Who gives a fuck.

(This post has turned into a kind of a haiku).

125. Bored? Try flying.

The Flyboard was invented in Autumn 2012 by a French water-craft rider, Franky Zapata.

What a very rock and roll name.

The design allows the device to literally jettison out of the water and be stable in the air. Well, stable-ish.

There is nothing in my DNA – no matter how many past lives I sift through – that would propel me towards any adventure sport but flyboarding could well be the first to get the red buzzer.

However my Colombian friend is a rocket with his pockets packed with adrenalin, so there we were standing on a baking beach in Cartagena at 2pm on a Wednesday, preparing for him to take flight.

And fly he did; after only twenty or so full body slams into the sea the man found air.

I have to admit, the experience looked incredible. I ruined most of the videos I took of him with squeals and expletives.

I mean, who doesn’t want to fly, at least in their dreams?

According to Jeffrey Sumber, a psychotherapist who knows about these things, dreams about flying are extremely common. However, they are more common in adult males than other segments of the population.

“Often times, men in today’s world negotiate issues regarding freedom,” explains Sumber. “There is great pressure to perform at work, at home, in the bedroom, financially, athletically, socially, and more and more, emotionally. Thus, it has become fairly common for many males to confront their feelings about this pressure as well as their relationship to the underlying desire to be free, by working it out in flying dreams”.

Or on a FlyBoard perhaps.

My friend raved about the experience; he felt like Ironman at times apparently – super human abilities at his feet for a moment in time.  A whole lot better than chasing dreams I reckon.

124.Something about a big bottomed girl.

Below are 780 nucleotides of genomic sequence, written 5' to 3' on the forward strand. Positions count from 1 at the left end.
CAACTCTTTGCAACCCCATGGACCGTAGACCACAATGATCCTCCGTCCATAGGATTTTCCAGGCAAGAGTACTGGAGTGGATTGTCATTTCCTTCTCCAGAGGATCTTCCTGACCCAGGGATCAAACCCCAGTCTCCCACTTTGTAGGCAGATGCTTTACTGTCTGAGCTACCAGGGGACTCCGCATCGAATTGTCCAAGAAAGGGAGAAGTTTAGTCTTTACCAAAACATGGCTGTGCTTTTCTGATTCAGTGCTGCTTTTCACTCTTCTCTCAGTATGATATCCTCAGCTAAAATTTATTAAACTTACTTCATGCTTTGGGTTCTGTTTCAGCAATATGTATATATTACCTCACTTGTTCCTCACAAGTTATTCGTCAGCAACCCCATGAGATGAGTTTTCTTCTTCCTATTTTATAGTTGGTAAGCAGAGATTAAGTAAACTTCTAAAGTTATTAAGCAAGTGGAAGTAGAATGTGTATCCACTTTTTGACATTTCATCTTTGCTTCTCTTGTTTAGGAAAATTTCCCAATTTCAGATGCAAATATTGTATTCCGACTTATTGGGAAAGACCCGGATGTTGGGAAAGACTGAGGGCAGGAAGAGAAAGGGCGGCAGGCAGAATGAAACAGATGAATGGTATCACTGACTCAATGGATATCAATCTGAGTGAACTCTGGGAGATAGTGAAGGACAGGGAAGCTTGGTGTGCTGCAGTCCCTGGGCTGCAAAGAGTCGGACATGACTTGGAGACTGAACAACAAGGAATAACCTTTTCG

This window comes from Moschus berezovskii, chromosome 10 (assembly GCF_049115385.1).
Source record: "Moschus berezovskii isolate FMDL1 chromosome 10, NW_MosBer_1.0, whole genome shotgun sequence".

dsc00456It’s been with me since puberty, this enthusiastic bum of mine.

It’s been a little bigger at times, and it’s even been a little bit smaller on occasion, but in terms of a hip to waist ratio, at all times it has been on the extravagant side.

I’ve embraced it as best I can over the years, fifties pin up styles in a twiggy landscape.

But here in Colombia, wow, bums are it. Bums and bellies, ample thighs and pillowy bosoms are everywhere I turn.

I applaud it. What’s not to love about rejoicing in the body your soul inhabits?

But how about those butt cheek makeovers?

Colombia ranks third in the world for ‘butt augmentation’. Liposuction still sits as number one procedure for this nation, but last year around 22,000 Colombian asses grew considerably without the help of any form of second helping at the buffet.

Brazil wins the bum obsession, then Mexico, Colombia, United States (the Kardashian effect?), Venezuela, Argentina…. you’re getting the general theme, right? I’m in the right part of the world for bum love.

It remains a polarising and political subject, plastic surgery. What does ageing gracefully even mean now that not all of the process is compulsory? What is each of us prepared to accept or change now that change can be a viable option?

I suspect for many of the naysayers, fear of a failed operation is a bigger driver than desire for enhancement. But I am only an expert at me, right?

And what I know about me is that I’ve been so very comfortable here. My hair and my eyes might stand apart for sure, but my bum has found it’s homeland.

At last.

123. Hopeless tourist.

49898216_731323980587546_7841833803948490752_nLast night, I counted the countries I’ve visited.  29 – now including Colombia. So I’ve decided I can call myself a seasoned traveller without conceit or exaggeration.

But being a tourist? Not my bag.

I used to describe myself as a lazy tourist but this trip has changed my mind.  I’m just not one at all.  A country’s monuments are important I know. But if there’s a 70 minute queue to take a look at it, I’ll give it a swerve thanks. Natural phenomenon is worth experiencing but if, when you arrive, you’re swamped in a soup of selfie stick wielding humans, I’ll think twice about gifting it my day.

If there is something I’m desperate to see, my strategy is always to be earliest. This works at the Auckland Zoo every time, but shit this world is populated.

So what do I do instead? I walk and I watch. I dance and I laugh. I eat and I flirt.  Just like home I guess – but nothing like home at all.

I’ve been spontaneously involved in all kinds of adventures thanks to this strategy: sitting with the bridal couple in Kashmir for the afternoon’s celebration (and being in half their photos) ; staying with a family in a stone hut in Turkey, sharing their olives  for breakfast… there’ll be plenty to remember on my death-bed.

We are presently staying at my favourite hotel yet on this trip inside the old city of Cartagena. The night we arrived we walked to and around the wall to take in the legendary sunset. It was apricot and perfect. But, as usual, the best bit for me was the human behaviour in front of it.